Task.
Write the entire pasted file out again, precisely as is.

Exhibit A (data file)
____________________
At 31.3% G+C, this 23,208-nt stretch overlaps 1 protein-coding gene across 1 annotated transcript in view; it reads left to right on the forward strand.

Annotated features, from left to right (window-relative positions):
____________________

At 31.3% G+C, this 23,208-nt stretch overlaps 1 protein-coding gene across 1 annotated transcript in view; it reads left to right on the forward strand.

Annotated features, from left to right (window-relative positions):